|Transferable skills and personal qualities|| |
D1 Interdisciplinary collaboration with peers (final group presentation)
D2 Cognitive flexibility, respectful curiosity and cultural awareness.
- Critically analyse the role of culture and its underpinning theories, models and frameworks.
- Demonstrate an understanding of the history and global impact of migration and apply concepts such as super-diversity, intersectionality and cultural sensitivity into practice using international examples.
- Synthesise and apply the evidence base behind interculturally competent communities and public and patient involvement (PPI) in real world settings.
- Critically analyse the concepts of the art of medicine, the art of public health and medicine as culture and the impact on population health and well-being both locally and globally.
- Critically analyse and evaluate the potential of intercultural competence of interventions, programmes and policies and the impact on health and social care.
- Demonstrate an understanding of how to evaluate and apply intercultural research findings within health and social care settings both locally and global using international examples.
Teaching and learning methods
This blended course involves working through the course notes provided online, linked references and other online sources of information. It also involves attending a 3 day face to face component in person or remotely. You will be encouraged to use self-reflection to help you think about the ideas discussed and take part in discussion board activities. You should work through the unit in a logical sequence. The calendar in Blackboard will guide you as to what you should be doing and when. It is essential you follow this guidance so that you are doing the same topic at the same time as your fellow students. Participation in the discussion boards is greatly encouraged, and generally those students who do participate do better in their written assignments.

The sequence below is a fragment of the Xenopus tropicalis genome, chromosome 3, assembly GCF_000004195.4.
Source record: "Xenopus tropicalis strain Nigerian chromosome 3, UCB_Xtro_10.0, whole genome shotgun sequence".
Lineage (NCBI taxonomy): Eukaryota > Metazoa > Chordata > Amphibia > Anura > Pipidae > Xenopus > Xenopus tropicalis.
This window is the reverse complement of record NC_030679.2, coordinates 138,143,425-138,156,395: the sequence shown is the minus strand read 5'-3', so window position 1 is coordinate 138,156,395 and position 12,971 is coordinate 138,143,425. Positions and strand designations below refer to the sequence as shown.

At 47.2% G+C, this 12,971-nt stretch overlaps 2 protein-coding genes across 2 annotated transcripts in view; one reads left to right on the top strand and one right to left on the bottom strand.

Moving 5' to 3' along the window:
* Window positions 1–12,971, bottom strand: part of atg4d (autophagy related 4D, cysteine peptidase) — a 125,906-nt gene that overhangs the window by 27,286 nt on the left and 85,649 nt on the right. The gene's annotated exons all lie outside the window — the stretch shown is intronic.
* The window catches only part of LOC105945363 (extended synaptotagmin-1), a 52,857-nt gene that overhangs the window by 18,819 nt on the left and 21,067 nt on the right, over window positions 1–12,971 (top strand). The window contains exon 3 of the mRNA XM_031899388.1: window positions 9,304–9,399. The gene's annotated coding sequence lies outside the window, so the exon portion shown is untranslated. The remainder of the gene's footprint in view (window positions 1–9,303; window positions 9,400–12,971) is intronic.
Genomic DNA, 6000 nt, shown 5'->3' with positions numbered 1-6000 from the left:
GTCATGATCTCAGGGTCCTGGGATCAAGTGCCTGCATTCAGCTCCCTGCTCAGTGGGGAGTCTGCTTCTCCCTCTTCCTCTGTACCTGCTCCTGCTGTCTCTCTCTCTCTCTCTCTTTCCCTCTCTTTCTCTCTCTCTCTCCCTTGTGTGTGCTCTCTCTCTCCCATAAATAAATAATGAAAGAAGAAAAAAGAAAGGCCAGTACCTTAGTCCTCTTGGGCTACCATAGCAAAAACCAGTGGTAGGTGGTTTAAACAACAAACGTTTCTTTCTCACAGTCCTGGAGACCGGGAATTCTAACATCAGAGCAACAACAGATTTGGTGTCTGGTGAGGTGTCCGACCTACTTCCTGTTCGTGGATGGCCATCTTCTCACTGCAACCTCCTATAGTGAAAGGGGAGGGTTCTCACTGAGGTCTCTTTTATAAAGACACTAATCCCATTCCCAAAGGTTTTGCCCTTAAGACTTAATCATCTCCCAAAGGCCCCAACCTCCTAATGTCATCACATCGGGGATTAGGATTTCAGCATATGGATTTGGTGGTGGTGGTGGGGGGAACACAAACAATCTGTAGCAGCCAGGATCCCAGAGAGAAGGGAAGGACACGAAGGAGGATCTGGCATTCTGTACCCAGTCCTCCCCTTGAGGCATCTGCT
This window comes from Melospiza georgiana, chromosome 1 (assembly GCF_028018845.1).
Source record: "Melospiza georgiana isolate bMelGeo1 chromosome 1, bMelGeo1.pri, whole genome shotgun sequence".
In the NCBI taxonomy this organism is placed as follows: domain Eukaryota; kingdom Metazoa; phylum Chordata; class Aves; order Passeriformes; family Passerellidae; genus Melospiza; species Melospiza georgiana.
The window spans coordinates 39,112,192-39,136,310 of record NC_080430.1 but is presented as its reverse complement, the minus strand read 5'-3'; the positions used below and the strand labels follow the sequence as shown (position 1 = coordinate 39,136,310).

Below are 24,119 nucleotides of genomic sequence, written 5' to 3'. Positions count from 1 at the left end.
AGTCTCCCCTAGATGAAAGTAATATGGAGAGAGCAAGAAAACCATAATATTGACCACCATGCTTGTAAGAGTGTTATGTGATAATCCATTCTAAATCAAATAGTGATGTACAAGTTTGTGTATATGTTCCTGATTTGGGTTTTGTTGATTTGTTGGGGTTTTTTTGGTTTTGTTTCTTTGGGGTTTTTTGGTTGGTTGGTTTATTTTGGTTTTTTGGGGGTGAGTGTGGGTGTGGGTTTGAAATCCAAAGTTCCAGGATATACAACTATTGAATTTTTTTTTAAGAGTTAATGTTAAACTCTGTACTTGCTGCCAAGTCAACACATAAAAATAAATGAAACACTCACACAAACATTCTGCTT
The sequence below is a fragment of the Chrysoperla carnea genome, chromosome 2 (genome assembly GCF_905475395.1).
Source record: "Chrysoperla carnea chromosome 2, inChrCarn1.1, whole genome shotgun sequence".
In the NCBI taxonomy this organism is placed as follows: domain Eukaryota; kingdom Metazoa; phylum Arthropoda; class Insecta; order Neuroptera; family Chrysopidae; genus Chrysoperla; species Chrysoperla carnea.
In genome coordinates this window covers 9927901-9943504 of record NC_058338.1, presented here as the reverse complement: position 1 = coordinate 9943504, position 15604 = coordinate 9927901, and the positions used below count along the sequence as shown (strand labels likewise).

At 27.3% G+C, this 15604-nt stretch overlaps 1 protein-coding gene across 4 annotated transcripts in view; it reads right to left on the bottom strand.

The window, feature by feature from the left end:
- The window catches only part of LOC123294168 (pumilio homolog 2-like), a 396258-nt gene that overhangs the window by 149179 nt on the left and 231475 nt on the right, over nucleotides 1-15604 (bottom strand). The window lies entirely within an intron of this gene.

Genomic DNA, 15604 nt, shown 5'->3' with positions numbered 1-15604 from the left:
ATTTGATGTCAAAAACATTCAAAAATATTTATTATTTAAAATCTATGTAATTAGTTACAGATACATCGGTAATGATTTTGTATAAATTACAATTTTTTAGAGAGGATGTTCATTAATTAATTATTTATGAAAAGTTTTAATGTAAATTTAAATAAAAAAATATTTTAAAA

- Group/team working
- The student is expected to play an active role collaborating with experienced trainers and other students to work through their own problem and exit with a greater understanding of the issues involved as well as possible solutions.
- We envisage that students who have taken this unit will become ambassadors for better intercultural understanding and change within their own workplace.
- Problem solving
- In this course unit, individual students will bring a professional or relevant personal development `problem' to the course. The course is designed to provide an academic basis for understanding and applying intercultural methodology and approaches to Public Health.
Students will be provided with personalised feedback for their final summative assignment within 20 working days for final submission.
Further opportunities for formative feedback (on non-assessed work) will also be provided during a course unit.
|Scheduled activity hours|
|Practical classes & workshops||30|
|Independent study hours|
|Clare Huish||Unit coordinator|
For further information please watch this video overview of the unit from our Course Unit Leader.
If you have any questions about the content of this unit, please contact the course unit leader, Clare Huish, via email on email@example.com. If you have any other queries, please contact the PGT programme team at firstname.lastname@example.org